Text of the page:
"A lot of children start smoking at 11 or 12 years old,"
Chorney. "By the time they get to high school, they’ve already
been smoking for four or five years. So really, the fifth grade is
the time to start addressing these issues."
Chorney was born in Maryland and grew up in South Jersey. Her mother
was an artist and her father worked in land development. She graduated
from Rutgers College in 1991, majoring in biology, and attended Temple
University School of Medicine. She did her residency at St.
Hospital for Children in Philadelphia. Her husband works as an
Many people believe that the only real risk of smoking is the
of eventually getting lung cancer, but there are many more potential
hazards. "Pregnant women who smoke are passing the smoke into
the lungs of their unborn babies," says Chorney. "So when
the baby is born there’s already been nicotine going through their
system for nine months. Also, second hand smoke can be a contributing
factor in ear infections, asthma, and chronic coughs. Most children
who grow up in families in which the parents smoke end up smoking
themselves. So by smoking, you’re passing it on to the next
But there is another danger of smoking cigarets of which many people
are unaware. "What a lot of people don’t know is that nicotine
makes the blood vessels narrow all over the body, including the blood
vessels to the heart and to the brain," says Chorney. "If
they get so narrow that they clot off, especially if you have high
cholesterol, that causes heart attacks and strokes, which is the
cause of death in this country."
For the time being, Chorney is happy doing what she is doing. "I
like my job, and the volunteer prevention work that I am doing,"
says Chorney. "But eventually I’d like to incorporate more of
the prevention work into my job, though I’m not sure how. I’m also
very interested in injury prevention for children. Injuries are the
leading cause of death among children and I think it’s important to
address the things that are killing them — such as falls, failure
to wear a seatbelt, poisonings, fires, and guns. So there’s lots of
work to be done."
— Jack Florek
08902-6001. 732-297-8000; fax, 732-821-3944. Home page:
These librarians don’t hold a fundraiser for this event
but donate in kind. As you would expect, their kind is books. What
they donate is children’s books.
They have recently established what Susan Moss, president of the
Chapter of the Special Library Association, hopes will become a
in conjunction with the organization’s March meeting. For the past
two years the association chapter has been collecting children’s books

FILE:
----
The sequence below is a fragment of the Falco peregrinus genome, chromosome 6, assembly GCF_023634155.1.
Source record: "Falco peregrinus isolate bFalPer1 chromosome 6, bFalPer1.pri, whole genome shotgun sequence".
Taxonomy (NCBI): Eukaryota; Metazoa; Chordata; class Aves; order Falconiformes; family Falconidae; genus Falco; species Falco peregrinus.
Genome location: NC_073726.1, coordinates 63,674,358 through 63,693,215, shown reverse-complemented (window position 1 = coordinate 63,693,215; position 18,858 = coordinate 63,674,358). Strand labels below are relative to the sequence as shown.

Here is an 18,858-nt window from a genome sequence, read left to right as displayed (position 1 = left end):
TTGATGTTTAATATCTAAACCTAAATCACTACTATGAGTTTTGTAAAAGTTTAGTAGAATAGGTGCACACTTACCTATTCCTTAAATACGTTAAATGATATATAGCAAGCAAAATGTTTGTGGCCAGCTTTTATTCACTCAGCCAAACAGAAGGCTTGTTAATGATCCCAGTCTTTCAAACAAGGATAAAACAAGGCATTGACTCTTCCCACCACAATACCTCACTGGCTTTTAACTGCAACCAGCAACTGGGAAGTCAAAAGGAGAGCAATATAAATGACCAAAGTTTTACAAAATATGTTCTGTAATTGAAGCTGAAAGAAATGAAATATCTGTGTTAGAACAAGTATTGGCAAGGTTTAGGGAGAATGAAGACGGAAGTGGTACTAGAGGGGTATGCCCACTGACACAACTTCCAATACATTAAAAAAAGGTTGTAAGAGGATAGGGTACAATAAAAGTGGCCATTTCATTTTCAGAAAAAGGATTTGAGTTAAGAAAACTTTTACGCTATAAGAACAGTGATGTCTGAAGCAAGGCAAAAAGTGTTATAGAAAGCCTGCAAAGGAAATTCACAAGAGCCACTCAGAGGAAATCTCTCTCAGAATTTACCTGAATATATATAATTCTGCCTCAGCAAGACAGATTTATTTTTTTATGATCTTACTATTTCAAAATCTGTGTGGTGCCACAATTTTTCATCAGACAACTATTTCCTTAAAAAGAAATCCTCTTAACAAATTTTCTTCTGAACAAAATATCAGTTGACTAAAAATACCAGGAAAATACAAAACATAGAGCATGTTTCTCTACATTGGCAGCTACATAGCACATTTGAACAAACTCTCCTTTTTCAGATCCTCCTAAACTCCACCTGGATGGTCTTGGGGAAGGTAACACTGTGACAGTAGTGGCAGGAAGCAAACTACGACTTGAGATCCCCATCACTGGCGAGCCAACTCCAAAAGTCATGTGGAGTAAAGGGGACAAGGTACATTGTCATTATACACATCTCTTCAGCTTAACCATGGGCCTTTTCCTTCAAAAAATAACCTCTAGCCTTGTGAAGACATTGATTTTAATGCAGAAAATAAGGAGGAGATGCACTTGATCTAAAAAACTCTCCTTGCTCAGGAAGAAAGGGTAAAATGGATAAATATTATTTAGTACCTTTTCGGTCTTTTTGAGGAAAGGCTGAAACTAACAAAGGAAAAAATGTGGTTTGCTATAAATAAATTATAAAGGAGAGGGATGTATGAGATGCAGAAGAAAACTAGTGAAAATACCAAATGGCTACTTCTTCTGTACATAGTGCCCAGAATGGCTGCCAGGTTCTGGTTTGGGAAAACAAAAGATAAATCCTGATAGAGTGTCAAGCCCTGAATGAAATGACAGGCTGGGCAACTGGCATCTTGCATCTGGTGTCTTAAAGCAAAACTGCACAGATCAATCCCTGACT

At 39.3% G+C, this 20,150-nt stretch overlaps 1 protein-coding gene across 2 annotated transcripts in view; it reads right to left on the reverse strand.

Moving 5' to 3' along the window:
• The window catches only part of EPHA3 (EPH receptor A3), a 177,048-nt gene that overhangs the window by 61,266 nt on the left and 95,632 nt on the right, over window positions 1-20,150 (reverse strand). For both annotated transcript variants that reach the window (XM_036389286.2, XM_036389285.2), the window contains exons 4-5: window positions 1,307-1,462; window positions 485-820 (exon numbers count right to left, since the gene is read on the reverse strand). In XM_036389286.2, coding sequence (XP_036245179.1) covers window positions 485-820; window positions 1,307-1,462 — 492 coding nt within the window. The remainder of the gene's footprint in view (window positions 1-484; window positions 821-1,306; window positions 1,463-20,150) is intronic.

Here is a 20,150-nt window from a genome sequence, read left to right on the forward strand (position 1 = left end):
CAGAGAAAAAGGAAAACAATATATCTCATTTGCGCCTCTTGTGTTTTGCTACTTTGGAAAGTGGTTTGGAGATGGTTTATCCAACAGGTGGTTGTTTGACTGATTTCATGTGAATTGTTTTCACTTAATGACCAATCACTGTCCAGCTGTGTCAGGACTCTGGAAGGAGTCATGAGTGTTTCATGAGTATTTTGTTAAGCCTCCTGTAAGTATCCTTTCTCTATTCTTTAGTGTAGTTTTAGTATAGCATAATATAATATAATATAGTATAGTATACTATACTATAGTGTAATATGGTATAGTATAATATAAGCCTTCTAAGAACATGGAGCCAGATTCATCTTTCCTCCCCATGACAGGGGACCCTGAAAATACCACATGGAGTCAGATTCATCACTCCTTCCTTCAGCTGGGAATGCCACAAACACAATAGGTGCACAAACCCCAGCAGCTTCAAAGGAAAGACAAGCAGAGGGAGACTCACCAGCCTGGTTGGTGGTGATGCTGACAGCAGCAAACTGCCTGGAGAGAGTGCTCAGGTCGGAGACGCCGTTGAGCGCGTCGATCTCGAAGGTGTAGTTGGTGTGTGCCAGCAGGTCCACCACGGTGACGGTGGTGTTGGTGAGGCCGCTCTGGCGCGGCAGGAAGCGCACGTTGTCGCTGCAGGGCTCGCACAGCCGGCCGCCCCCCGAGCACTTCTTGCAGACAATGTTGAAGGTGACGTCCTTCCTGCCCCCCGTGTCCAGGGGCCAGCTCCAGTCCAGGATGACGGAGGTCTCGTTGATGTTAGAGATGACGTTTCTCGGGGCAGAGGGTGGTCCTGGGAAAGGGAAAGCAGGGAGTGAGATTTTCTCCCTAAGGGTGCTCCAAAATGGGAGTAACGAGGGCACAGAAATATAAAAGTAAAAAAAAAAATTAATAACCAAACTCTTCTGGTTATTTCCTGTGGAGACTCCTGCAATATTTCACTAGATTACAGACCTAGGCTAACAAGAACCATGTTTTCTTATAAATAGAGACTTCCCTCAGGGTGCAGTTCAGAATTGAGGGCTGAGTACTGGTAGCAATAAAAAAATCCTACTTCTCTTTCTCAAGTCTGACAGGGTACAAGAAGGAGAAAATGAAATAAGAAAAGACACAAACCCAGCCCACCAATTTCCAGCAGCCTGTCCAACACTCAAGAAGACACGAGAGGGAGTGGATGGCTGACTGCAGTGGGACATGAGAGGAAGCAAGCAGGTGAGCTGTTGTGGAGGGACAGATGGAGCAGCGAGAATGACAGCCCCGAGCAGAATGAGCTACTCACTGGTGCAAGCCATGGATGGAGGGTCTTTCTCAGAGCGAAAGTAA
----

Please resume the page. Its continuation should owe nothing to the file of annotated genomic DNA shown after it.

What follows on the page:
at that meeting, and the librarians have donated the books to
organizations. In 2000 they gave the books to Womanspace, in 2001
to TASK, the Trenton Area Soup Kitchen (which has a literacy program),
and in 2002 they plan to give the books to Mercer Street Friends.
A representative of the chosen organization comes to the meeting to
receive the books.
The Special Library Association is a professional association of
employed in the libraries of special collections. It meets seven or
eight times a year. "We get together and talk about mutually
topics, or go to special programs," says Moss. Among its some
170 members are many corporate librarians, librarians employed in
a subject speciality, such as in an engineering or in a geology
at Princeton, in academe, in pharmaceutical companies, and in
such as foundations. "Vendors who sell us services are often
"We do this," says Moss, "because we want to do something
charitable in the course of a year."
Moss herself is the librarian for CUH2A, an architectural firm at
211 Carnegie Center. Born and raised in Bay City, Michigan, she
her B.A. from the University of Michigan in 1974 and her master’s
of library service from Rutgers University. Married, she has no
The librarians go out and buy the children’s books that they bring
to the March meeting. It’s all voluntary and was Moss’s idea. Usually,
says Moss, 40 to 45 people attend the meeting. Some give two books,
so around 60 books are donated.
What do they pick to buy? Moss recalls seeing the old favorites —
Charlotte’s Web, the Babar books, Curious George, Goodnight Moon —
that are basic to an American childhood. A chicken in every pot, and
Wilbur the pig on every bookshelf.
— Joan Crespi
08605. Peter Wise. 609-695-5456; fax, 609-695-1225.
08611. Stephen Kitts, director. 609-396-1506; fax, 609-396-8218.